Therefore $$\Vert Bu(t) \Vert \leq M$$, $$\forall t\in \mathbb{J}$$, which shows that B is uniformly bounded on S. Now, we show that the operator B is equi-continuous. Let $$t_{1},t_{2} \in \mathbb{J}$$ with $$t_{1}< t_{2}$$ and $$u(t)\in S$$. Then we have

\begin{aligned} \bigl\vert Bu(t_{2})-Bu(t_{1}) \bigr\vert \leq & \Biggl\vert \sum_{i=1}^{m} \int _{0}^{t_{2}} \frac{(t_{2}-s)^{\beta _{i}+\omega -1}}{\varGamma (\beta _{i}+\omega )}f_{i} \bigl(s,u(s)\bigr)\,ds \\ &{} -\sum_{i=1}^{m} \int _{0}^{t_{1}} \frac{(t _{1}-s)^{\beta _{i}+\omega -1}}{\varGamma (\beta _{i}+\omega )}f_{i} \bigl(s,u(s)\bigr)\,ds \\ & {} + \frac{t_{2}-t_{1}}{\delta \eta -1} \sum_{i=1}^{m} \int _{0}^{1}\frac{(1-s)^{ \beta _{i}+\omega -1}}{\varGamma (\beta _{i}+\omega )}f_{i} \bigl(s,u(s)\bigr)\,ds \\ & {} - \frac{\delta (t_{2}-t_{1})}{\delta \eta -1} \sum_{i=1}^{m} \int _{0}^{\eta }\frac{(\eta -s)^{\beta _{i}+\omega -1}}{\varGamma (\beta _{i}+ \omega )}f_{i} \bigl(s,u(s)\bigr)\,ds \Biggr\vert \\ \leq & \sum_{i=1}^{m} \frac{ \Vert \phi _{i} \Vert }{\varGamma (\beta _{i}+\omega )} \Biggl\vert \int _{0}^{t _{1}} \bigl[(t_{2}-s)^{\beta _{i}+\omega -1}-(t_{1}-s)^{\beta _{i}+\omega -1} \bigr] \,ds \\ & {} + \int _{t_{1}}^{t_{2}} (t_{2}-s)^{\beta _{i}+\omega -1} \,ds + \frac{t _{2}-t_{1}}{\delta \eta -1} \sum_{i=1}^{m} \int _{0}^{1}(1-s)^{\beta _{i}+\omega -1}\,ds \\ & {} - \frac{\delta (t_{2}-t_{1})}{\delta \eta -1} \sum_{i=1}^{m} \int _{0}^{\eta }(\eta -s)^{\beta _{i}+\omega -1}\,ds \Biggr\vert \\ \leq & \sum_{i=1}^{m} \frac{ \Vert \phi _{i} \Vert }{\varGamma (\beta _{i}+\omega +1)} \biggl\vert t_{2}^{\beta _{i}+\omega }-t_{1}^{\beta _{i}+\omega }+(t_{2}-t_{1})^{\beta _{i}+ \omega } \\ &{}+ \frac{t_{2}-t_{1}}{\delta \eta -1}-\frac{\delta \eta ^{\beta _{i}+\omega }(t_{2}-t_{1})}{\delta \eta -1} \biggr\vert . \end{aligned}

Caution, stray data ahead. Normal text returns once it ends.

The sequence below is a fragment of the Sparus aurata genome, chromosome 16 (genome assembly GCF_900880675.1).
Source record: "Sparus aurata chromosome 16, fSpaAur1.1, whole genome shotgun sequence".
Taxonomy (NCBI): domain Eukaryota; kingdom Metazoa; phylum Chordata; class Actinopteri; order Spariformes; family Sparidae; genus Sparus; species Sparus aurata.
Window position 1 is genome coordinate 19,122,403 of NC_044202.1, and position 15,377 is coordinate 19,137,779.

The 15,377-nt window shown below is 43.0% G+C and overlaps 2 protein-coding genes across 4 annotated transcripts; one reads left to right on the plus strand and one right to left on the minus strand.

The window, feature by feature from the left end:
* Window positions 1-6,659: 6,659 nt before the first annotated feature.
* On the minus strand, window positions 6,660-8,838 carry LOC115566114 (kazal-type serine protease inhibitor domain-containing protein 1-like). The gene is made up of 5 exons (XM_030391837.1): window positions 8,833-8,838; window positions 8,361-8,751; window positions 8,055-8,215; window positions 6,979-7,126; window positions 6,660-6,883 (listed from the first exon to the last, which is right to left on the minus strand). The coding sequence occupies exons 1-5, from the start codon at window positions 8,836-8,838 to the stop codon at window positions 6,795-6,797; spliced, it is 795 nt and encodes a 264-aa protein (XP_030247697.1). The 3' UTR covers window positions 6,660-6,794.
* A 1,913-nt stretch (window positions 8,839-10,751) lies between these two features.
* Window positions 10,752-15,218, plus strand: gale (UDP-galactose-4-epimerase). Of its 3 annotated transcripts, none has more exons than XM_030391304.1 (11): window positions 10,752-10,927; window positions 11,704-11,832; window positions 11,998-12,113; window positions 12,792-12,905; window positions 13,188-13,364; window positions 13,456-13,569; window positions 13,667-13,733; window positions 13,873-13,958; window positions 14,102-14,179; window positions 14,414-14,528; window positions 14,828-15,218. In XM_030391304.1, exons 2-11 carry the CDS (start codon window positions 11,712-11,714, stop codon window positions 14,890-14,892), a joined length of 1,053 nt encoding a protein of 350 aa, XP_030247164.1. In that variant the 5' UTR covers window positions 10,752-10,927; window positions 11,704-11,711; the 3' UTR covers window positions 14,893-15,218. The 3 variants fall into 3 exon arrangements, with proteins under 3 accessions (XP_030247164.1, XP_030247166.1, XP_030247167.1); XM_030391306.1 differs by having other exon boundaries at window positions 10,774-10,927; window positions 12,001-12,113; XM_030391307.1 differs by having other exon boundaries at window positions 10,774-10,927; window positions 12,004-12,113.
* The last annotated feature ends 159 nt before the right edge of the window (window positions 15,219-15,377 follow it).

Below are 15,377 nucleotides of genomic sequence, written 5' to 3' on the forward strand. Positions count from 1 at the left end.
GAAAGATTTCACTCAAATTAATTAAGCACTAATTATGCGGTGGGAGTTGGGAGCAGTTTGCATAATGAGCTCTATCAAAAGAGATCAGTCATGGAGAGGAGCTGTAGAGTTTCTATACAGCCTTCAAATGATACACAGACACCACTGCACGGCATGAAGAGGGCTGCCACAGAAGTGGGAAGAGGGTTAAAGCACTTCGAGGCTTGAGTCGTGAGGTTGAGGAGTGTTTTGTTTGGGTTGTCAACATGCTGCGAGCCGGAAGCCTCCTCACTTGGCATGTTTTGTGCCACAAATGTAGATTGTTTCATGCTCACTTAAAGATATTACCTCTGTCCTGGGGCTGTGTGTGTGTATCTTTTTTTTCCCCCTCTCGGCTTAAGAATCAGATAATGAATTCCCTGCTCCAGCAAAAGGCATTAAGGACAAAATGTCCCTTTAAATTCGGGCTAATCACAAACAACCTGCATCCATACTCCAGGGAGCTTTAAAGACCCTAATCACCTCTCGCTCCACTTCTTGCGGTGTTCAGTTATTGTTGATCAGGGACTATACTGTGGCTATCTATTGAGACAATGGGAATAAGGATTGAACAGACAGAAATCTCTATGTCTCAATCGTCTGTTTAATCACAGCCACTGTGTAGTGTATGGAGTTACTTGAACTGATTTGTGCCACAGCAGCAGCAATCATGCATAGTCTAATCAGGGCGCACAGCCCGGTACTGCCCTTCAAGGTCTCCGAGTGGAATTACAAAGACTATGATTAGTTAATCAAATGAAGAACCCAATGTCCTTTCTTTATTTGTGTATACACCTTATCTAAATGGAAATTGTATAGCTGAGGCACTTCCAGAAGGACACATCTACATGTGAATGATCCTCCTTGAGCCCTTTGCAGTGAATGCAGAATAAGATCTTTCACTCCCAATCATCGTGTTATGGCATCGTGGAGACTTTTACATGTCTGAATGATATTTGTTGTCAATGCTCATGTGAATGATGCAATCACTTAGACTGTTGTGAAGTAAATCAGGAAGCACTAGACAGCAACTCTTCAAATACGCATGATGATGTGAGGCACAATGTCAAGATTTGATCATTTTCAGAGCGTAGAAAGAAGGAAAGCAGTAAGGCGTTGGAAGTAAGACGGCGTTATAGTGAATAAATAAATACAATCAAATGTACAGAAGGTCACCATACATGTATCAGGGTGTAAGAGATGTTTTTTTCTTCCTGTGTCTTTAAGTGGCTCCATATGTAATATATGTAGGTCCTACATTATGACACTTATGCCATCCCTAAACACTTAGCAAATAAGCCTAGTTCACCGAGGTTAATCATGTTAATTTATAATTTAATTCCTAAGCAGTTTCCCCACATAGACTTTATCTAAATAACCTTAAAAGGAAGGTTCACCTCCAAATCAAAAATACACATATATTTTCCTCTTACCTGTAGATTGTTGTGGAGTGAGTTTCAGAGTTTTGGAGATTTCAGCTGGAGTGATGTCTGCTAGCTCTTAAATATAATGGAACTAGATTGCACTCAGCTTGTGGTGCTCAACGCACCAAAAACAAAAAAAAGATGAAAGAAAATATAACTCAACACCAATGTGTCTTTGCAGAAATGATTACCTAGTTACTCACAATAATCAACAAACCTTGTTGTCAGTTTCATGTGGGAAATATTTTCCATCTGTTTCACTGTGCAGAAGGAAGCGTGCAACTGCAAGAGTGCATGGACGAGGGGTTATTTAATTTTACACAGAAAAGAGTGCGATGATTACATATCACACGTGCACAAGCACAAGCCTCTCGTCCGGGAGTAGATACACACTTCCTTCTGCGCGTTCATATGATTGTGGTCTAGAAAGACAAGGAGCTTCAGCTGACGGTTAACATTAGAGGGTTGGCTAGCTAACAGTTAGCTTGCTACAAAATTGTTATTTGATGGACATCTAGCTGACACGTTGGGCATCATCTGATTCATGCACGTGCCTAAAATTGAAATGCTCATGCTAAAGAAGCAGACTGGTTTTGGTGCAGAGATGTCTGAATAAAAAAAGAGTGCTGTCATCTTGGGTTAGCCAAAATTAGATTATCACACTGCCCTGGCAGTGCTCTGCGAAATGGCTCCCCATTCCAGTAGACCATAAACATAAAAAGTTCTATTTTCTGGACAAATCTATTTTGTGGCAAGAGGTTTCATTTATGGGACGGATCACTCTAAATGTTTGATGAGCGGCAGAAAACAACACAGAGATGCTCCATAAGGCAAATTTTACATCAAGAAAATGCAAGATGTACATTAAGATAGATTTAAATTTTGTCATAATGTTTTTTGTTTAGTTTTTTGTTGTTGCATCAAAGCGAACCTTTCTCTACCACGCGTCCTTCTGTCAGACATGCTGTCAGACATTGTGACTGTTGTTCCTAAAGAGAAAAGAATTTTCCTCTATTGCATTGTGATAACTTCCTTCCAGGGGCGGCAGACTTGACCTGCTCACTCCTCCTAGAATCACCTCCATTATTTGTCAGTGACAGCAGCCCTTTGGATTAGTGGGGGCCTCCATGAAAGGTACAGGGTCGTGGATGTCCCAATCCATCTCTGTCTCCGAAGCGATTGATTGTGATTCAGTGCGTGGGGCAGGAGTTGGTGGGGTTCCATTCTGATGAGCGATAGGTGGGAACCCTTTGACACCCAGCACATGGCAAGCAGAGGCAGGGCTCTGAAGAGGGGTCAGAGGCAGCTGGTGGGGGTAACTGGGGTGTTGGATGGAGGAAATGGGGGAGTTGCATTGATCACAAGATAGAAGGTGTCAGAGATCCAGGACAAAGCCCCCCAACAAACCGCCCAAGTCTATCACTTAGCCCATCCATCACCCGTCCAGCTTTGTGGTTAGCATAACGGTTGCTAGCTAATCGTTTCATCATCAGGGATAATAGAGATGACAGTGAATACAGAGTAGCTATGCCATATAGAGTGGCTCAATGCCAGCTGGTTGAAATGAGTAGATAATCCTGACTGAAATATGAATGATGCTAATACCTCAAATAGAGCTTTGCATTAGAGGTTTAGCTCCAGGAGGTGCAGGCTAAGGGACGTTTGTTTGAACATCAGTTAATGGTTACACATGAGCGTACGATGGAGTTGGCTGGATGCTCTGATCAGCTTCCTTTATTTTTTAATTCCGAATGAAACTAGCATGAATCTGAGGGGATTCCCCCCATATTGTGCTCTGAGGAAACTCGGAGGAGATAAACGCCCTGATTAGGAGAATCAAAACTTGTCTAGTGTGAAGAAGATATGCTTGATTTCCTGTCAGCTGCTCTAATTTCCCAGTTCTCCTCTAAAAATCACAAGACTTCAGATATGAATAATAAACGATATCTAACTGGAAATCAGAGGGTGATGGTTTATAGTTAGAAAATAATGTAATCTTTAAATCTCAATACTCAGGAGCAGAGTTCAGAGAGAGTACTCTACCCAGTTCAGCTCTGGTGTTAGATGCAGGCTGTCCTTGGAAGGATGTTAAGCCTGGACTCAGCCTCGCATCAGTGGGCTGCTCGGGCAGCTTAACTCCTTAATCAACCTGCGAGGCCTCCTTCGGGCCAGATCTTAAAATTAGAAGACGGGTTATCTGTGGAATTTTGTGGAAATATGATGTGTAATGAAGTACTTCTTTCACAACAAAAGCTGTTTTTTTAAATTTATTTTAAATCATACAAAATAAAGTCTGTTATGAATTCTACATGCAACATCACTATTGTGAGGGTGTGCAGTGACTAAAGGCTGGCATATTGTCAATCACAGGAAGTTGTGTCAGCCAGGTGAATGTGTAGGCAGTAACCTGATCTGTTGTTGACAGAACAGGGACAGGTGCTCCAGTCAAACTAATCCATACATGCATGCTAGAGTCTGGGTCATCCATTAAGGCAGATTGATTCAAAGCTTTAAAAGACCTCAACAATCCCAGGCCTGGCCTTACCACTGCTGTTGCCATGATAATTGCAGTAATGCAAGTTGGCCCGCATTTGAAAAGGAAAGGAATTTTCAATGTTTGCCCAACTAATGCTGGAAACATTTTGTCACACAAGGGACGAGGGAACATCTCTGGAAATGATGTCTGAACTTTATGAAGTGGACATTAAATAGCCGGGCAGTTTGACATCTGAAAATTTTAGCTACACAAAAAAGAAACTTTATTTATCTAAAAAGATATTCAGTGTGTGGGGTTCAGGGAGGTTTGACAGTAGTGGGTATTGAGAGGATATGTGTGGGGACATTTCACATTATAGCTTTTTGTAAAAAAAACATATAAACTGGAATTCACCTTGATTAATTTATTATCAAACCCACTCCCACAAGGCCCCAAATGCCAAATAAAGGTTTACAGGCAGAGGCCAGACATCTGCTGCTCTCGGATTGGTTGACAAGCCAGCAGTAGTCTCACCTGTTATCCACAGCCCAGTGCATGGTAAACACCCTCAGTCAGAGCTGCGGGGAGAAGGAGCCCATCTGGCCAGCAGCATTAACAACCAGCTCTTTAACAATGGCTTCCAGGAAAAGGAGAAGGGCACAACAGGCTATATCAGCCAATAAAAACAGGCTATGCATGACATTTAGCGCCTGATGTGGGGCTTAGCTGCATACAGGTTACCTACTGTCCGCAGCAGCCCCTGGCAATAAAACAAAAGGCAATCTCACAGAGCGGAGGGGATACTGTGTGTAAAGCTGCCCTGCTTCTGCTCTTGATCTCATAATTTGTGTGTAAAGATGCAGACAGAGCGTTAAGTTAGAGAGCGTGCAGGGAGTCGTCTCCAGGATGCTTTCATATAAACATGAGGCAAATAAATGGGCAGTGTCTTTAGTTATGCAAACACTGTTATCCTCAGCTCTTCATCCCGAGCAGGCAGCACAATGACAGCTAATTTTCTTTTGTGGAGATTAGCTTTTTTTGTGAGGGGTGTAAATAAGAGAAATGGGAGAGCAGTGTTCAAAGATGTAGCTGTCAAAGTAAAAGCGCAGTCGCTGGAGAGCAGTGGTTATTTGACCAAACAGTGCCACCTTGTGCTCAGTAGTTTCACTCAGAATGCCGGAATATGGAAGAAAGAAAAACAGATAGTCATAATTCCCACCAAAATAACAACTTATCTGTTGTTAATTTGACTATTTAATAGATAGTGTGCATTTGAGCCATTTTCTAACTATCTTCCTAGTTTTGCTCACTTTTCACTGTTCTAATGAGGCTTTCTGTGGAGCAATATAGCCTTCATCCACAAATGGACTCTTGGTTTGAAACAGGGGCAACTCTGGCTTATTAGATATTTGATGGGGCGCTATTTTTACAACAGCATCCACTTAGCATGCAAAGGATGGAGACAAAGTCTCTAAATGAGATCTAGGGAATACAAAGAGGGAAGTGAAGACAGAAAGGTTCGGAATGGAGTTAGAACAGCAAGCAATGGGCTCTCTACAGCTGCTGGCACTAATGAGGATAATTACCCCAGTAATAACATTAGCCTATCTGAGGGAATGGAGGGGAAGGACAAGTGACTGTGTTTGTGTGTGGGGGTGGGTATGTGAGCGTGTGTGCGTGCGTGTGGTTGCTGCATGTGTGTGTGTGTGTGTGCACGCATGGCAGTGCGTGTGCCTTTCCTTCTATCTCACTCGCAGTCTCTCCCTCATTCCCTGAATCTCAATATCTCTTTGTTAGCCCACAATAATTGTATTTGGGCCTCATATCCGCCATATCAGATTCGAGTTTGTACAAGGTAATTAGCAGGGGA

Now as $$t_{2}-t_{1}\longrightarrow 0$$, so the right-hand side tends to zero. Thus B is equi-continuous. Therefore, it follows from the Arzelá–Ascoli theorem that B is a compact operator on S.

Step 3. Condition $$(c_{3})$$ of Lemma 2 holds. So, for any $$v\in S$$, we have